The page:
While we are being distracted by all sorts of serious matters ranging from abortion to tax returns and everything in between, we ought to give closer attention to what is going on in Israel and Iran: maybe this time they mean it about obliterating each other, and drawing us into a battle for the Straits of Hormuz. The oil markets are telling us something by taking it seriously.
The issue of war and peace is always the most important issue in our presidential debates, especially for a nation that has been at war for nearly 50 percent of my 68-year lifetime. That issue is often overwhelmed by more urgent-seeming issues of the economy or various social policy concerns, or even purposely evaded by the candidates. But the underlying purpose of debates is to separate the truly important from the merely urgent, and to reveal the true character and temperament of the candidates (so vital to their judgments on questions of military action).
We have weathered numerous financial crises in our country's lifetime, and employed solutions from both the Left and the Right to work our way forward (and then discarded them). War has far more indelible consequences, especially for the people who fight them, and economies that pay for them (or put off the bills). Consider the U.S. deficit, already huge post-Iraq and Afghanistan even before the Great Recession. Ask the estimated 2 million Vietnamese, or the 50,000 dead and 150,000 maimed from the U.S., who were the permanent victims of that conflict. But those outcomes were hardly foreshadowed in LBJ's 1964 campaign versus Senator Goldwater: that campaign did turn decisively on one TV commercial featuring a mushroom cloud, but certainly not on disclosure of our secret plans for post-election raids on North Vietnam from the Gulf of Tonkin.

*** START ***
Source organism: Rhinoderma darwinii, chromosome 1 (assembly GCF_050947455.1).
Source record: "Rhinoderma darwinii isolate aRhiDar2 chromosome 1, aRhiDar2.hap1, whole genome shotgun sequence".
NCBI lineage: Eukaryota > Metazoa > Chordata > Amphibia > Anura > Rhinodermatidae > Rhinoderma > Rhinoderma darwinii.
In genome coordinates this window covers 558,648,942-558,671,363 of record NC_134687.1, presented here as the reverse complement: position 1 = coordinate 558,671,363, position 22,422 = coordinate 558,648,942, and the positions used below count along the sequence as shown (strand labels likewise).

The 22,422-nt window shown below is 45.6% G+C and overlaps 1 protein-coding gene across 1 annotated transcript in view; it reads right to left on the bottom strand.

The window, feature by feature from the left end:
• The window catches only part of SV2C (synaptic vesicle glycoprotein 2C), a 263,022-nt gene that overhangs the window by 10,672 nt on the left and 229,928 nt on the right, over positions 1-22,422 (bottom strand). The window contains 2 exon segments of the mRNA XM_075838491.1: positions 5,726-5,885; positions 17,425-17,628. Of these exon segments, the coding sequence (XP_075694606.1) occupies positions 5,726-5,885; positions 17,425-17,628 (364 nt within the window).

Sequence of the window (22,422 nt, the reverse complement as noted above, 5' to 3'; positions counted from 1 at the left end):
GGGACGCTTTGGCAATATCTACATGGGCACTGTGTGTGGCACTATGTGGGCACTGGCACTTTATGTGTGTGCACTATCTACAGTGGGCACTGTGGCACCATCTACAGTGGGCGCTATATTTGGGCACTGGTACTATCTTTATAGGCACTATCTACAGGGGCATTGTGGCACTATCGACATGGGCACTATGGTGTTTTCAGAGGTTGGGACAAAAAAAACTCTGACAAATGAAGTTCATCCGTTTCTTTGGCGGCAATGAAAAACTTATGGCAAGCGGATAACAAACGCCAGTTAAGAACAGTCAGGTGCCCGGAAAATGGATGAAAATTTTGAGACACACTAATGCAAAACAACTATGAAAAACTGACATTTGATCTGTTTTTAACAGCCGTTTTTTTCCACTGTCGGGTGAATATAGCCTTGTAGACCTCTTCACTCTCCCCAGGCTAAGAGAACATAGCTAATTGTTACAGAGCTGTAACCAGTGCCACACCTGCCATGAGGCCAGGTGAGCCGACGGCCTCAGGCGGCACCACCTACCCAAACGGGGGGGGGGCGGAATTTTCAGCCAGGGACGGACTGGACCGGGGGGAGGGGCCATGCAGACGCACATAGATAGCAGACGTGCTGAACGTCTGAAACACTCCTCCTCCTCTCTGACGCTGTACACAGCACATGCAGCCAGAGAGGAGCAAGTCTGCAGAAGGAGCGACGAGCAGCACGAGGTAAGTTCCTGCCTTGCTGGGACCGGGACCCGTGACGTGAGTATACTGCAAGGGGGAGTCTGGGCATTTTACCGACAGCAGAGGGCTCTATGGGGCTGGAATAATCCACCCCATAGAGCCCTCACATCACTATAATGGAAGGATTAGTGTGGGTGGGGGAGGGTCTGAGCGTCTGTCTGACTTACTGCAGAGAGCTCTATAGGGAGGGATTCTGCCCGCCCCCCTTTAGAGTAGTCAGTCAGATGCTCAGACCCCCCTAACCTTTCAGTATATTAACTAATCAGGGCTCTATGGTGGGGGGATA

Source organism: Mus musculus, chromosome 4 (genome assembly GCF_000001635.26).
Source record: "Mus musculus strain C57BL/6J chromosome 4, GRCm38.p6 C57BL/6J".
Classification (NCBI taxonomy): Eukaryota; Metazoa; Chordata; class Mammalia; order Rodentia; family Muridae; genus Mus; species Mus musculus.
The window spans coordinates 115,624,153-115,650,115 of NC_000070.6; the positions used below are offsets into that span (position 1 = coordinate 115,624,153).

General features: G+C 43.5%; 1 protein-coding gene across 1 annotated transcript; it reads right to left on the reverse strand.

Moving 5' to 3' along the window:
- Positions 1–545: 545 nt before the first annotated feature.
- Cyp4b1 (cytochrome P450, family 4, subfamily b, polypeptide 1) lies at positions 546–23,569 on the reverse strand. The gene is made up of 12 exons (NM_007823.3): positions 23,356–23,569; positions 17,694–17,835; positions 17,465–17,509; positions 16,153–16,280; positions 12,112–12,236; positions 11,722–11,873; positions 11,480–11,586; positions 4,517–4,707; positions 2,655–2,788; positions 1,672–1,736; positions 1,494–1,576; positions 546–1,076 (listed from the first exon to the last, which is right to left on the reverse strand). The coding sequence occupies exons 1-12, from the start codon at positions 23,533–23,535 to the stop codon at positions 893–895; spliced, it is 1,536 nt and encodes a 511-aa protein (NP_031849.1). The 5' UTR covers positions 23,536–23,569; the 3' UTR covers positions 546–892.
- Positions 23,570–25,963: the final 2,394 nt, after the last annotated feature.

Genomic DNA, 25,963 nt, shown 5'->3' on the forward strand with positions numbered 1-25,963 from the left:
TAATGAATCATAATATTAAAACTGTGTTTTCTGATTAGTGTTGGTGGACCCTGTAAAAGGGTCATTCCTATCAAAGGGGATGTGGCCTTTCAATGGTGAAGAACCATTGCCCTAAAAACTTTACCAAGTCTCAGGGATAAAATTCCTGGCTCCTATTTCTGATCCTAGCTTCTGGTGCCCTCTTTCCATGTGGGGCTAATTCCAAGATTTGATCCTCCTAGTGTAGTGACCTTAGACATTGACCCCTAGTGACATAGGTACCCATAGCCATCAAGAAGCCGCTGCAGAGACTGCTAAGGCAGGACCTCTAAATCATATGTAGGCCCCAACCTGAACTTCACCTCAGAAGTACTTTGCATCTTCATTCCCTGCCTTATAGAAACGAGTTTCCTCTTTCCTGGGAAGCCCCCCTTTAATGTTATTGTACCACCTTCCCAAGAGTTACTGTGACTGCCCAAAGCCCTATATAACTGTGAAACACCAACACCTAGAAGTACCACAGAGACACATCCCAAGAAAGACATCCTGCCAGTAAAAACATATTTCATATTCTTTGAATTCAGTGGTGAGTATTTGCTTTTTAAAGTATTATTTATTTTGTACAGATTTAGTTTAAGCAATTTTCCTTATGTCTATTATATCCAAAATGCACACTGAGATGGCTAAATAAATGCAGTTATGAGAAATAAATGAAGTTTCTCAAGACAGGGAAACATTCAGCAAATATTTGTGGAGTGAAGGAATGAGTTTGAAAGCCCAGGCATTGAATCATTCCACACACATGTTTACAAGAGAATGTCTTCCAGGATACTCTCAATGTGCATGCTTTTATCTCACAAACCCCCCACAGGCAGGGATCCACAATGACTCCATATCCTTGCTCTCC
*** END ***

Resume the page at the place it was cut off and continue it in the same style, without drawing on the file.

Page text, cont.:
Both Nixon and Humphrey campaigned and debated on their "peace plans" in 1968, but the Vietnam War continued for seven more years regardless. So we must pay the closest attention to what Obama and Romney convey about their intentions with respect to the current danger of yet another Mideast War involving the U.S. either in Iran, Israel, Syria or places nearby like Pakistan.
The troubled Euro will live or die without permanent consequences to the U.S.; our troubled economy is not nearly on its way to Greek-style bankruptcy, and can tolerate a variety of choices to attack our jobs and health cost problems. The irreversible consequences of choices of war and peace, however, mean that both candidates should be pressed to the wall in the debates about their true intentions in the Mideast.
Perhaps they will even let their imaginations -- and their campaign commitments -- run toward solutions that will not yield yet another decade of mass bloodshed in that region with the US as a central player (if not a willing payer) in terms of the economic and human "deficit" such wars extract, willy-nilly, from their participants.